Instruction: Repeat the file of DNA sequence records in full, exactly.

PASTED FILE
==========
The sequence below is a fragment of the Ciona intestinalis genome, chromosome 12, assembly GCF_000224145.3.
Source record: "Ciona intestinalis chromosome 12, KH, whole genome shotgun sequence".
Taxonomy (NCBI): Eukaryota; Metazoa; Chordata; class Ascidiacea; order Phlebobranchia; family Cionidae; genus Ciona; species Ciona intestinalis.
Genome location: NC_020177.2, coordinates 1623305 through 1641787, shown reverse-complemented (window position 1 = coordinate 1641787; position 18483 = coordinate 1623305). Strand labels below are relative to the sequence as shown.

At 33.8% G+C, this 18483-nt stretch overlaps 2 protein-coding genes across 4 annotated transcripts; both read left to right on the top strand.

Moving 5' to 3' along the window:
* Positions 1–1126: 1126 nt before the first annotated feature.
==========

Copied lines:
The sequence below is a fragment of the Ciona intestinalis genome, chromosome 12, assembly GCF_000224145.3.
Source record: "Ciona intestinalis chromosome 12, KH, whole genome shotgun sequence".
Taxonomy (NCBI): Eukaryota; Metazoa; Chordata; class Ascidiacea; order Phlebobranchia; family Cionidae; genus Ciona; species Ciona intestinalis.
Genome location: NC_020177.2, coordinates 1623305 through 1641787, shown reverse-complemented (window position 1 = coordinate 1641787; position 18483 = coordinate 1623305). Strand labels below are relative to the sequence as shown.

At 33.8% G+C, this 18483-nt stretch overlaps 2 protein-coding genes across 4 annotated transcripts; both read left to right on the top strand.

Moving 5' to 3' along the window:
* Positions 1–1126: 1126 nt before the first annotated feature.